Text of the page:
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Connecticut River Valley, New England, United States

Tuesday, August 16, 2016

Our Own Ocean GetAway in Winter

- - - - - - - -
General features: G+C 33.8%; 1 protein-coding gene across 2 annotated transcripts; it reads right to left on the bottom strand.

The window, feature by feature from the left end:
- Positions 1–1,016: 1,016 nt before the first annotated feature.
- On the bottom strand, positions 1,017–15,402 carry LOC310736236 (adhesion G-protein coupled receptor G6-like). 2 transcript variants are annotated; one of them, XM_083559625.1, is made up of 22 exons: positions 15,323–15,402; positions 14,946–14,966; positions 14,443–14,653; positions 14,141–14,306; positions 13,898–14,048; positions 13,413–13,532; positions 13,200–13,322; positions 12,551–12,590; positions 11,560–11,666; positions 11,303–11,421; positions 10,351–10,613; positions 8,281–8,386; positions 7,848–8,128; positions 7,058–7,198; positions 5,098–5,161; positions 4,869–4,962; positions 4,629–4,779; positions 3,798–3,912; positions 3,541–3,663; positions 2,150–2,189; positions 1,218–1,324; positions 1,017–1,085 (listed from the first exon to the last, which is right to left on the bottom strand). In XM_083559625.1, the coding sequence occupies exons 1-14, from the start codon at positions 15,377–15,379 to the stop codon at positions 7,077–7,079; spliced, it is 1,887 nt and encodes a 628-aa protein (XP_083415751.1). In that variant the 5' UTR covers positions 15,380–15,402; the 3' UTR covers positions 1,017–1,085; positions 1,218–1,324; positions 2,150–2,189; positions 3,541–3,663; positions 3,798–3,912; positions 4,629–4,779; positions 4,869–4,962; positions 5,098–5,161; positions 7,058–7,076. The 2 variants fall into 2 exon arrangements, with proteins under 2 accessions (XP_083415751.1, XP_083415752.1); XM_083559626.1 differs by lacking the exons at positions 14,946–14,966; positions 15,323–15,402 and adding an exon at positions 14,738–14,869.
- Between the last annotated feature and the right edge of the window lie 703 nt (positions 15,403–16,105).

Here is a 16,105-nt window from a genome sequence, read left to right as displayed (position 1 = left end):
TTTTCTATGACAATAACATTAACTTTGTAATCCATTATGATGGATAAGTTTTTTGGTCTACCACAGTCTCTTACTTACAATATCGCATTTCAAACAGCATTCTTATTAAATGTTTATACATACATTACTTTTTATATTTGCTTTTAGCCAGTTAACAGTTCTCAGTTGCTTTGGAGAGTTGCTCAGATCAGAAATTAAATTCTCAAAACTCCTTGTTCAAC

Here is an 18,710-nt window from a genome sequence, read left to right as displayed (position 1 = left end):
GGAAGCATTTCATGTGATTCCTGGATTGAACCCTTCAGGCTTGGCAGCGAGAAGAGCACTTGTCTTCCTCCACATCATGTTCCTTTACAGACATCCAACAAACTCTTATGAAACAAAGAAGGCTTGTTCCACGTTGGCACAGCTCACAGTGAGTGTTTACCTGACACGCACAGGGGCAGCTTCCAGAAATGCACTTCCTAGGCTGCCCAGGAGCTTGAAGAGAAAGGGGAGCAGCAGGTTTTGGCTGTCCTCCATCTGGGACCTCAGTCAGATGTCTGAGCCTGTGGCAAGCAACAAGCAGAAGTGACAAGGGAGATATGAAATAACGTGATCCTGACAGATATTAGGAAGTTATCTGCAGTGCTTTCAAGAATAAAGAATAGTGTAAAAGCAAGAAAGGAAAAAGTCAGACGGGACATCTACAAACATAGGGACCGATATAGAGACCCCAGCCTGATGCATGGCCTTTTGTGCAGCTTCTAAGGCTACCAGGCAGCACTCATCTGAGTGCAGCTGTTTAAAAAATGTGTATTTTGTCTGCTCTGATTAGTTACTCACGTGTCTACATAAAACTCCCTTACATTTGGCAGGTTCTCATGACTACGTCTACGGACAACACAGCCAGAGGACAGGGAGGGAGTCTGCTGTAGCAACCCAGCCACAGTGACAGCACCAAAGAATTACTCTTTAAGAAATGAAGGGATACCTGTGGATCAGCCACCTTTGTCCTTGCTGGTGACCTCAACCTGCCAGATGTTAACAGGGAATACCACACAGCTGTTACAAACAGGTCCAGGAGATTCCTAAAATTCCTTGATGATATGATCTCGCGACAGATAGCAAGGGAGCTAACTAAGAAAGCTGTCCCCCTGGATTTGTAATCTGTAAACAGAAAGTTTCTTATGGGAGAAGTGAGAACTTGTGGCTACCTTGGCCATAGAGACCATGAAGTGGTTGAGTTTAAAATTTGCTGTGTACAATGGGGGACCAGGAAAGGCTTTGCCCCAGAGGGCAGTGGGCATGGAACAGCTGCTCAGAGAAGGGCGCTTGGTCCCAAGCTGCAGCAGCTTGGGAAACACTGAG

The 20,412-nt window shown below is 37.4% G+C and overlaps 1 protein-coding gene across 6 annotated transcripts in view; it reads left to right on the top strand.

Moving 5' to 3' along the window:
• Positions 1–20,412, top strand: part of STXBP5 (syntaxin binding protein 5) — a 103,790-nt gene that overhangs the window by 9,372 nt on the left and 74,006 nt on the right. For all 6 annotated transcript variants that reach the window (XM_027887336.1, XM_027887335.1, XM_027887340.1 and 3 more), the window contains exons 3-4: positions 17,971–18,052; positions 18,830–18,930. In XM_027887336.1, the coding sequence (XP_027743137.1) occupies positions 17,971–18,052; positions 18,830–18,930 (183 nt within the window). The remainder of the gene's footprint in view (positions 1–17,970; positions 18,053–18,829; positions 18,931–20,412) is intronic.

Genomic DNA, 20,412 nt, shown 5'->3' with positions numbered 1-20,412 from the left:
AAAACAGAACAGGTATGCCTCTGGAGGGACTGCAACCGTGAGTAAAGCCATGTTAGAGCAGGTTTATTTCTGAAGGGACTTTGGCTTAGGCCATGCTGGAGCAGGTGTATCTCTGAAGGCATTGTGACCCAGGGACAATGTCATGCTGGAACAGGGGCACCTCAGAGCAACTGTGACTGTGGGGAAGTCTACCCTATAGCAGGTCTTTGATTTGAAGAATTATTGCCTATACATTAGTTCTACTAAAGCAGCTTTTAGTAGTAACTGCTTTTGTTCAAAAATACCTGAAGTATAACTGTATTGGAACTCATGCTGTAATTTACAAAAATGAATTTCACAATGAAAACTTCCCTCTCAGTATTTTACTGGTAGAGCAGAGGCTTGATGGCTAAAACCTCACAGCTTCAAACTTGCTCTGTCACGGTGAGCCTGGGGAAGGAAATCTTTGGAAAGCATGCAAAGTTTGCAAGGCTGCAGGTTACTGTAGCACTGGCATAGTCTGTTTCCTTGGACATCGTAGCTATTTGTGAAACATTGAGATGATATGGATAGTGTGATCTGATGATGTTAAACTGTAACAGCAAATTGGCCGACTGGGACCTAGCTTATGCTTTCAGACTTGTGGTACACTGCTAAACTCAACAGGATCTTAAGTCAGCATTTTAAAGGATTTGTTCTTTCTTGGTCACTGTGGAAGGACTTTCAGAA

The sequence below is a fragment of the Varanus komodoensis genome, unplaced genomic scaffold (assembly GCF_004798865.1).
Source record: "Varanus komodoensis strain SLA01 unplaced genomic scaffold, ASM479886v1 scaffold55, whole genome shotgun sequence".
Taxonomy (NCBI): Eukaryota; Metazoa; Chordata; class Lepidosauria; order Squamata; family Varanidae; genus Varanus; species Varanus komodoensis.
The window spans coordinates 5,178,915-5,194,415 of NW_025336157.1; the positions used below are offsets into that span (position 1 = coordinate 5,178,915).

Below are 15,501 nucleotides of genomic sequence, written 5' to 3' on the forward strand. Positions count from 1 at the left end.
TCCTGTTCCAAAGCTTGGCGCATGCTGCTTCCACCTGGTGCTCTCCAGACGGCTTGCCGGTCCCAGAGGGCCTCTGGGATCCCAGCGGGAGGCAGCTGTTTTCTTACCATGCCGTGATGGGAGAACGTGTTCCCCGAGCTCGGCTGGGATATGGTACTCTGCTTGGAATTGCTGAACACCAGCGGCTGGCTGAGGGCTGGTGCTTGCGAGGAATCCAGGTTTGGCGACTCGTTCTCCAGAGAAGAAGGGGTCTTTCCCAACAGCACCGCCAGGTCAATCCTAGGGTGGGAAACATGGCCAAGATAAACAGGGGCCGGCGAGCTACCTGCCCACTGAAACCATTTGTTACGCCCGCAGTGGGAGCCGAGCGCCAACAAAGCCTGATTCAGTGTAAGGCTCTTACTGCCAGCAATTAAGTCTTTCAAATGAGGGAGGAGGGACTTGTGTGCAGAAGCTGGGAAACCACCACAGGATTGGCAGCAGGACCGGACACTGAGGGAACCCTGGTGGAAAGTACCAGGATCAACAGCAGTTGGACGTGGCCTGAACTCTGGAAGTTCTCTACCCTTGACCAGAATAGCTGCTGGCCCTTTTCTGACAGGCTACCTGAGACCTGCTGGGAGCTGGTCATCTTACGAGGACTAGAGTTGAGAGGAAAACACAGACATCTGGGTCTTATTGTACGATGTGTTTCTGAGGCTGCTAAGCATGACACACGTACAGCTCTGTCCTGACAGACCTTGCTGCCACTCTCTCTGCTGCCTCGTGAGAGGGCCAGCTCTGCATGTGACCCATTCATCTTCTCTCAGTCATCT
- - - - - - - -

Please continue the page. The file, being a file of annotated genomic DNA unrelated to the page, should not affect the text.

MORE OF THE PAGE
Just finished reading A Week in Winter by Maeve Binchy and was reminded of all the trips we made to the Maine coast when we were teaching. Every February and April vacation and summer break we would pack our suitcase the night before the last day of school. At the final bell, we'd go down the road to the elementary school, pick up our daughter and head right out for Old Orchard Beach. These were the perfect times to go--no one else or at least very few others were on that long stretch of sand. Our daughter would immediately run into the ocean--it did not matter that it was winter. She would splash around and it would be almost impossible to get her into the room where I'd put her into a warm shower and then cuddle with her under the covers to get her warm. It was hopeless to try to instill in her that fact that at those times of year it was actually dangerous to get so cold. As she got older she stayed in less time and get warm faster on her own but, still, she dashed in upon arrival. We all spent endless hours together or alone walking the beach, collecting sand dollars, primarily, although after a storm at sea and high waves I found a large fresh, though dead scallop, still in its pair of shells. I brought that back to share with my biology students and then cleaned it and kept the shell. As I write this I see it in the pantry window, as beautiful as ever. The best shell I have EVER found on an ocean beach on either coast or north or south. On the window above the kitchen sink is the miniature bell jar salt shaker filled with ocean polished shards of glass--no red, though I've searched forever. An old fashioned sugar shaker has small delicate spiral shells and bivalves bleached white from sandblasting waves and sun. And hanging on the wall is the tide clock with oyster shells that keeps me informed about when the beach is wider than the boardwalks at some tourist meccas or almost too narrow to walk without getting your feet wet. I remember the year in February when it was so cold I was amazed to see the foam at my toes was actually slushy --by the time I got back to tell my family the air had warmed enough that it was gone. They didn't believe me and I've never seen slushy salt water foam again. Usually there was little snow near the beach but one year it was blown up toward the wooden bridge so deeply that I sank to my thighs and had an almost impossible task to get out of it. I remember getting a bit panicky at the thought of not being found until I'd succumbed to hypothermia--lol We had a favorite restaurant--it is still there but has gone through several owners after the originals divorced and went their separate ways. It is not the same and, though probably just fine, in our minds it is not as good. I always had escargot, daughter had Caesar salad, garlic bread and Boston Cream Pie, though she eventually graduated to chicken wings but never outgrew BCP and hubby had broiled haddock. Such creatures of habit! Eventually, we retired and started to travel cross country, daughter grew up and went to college in Montana--which I never understood, since she is part sea mammal--so our annual rhythms changed and our visits to Maine became fewer and far more apart. We all became involved in exploring new places and thought Maine will always be there and we'd get back. We have gone back for long weekends but never the three of us together. She has gone with friends, I've gone with my sister, hubby and I have gone alone. It is just as wonderful just different. There have been no winter visits in a long time--we go to the Southwest now, she flies off to visit friends in various places on school vacation--she's followed in our footsteps and teaches now, too. This fall, though, I've asked to spend a week back at the beach for my 74th birthday. It falls on a Sunday so hubby and I will go up on the Wednesday before, daughter will come for the weekend, and we will return home the following Thursday morning. Not sure where we'll eat, but I think I'll find a place with escargot. The Cheese Iron has become a favorite sandwich place to get stuff to eat on the porch overlooking the ocean. There will be lots of beach walks and maybe I'll find another beautiful specimen to put on the window. For sure, I will come home refreshed and renewed with the rush of the ocean thrumming in these Irish blood vessels once more. I cannot wait

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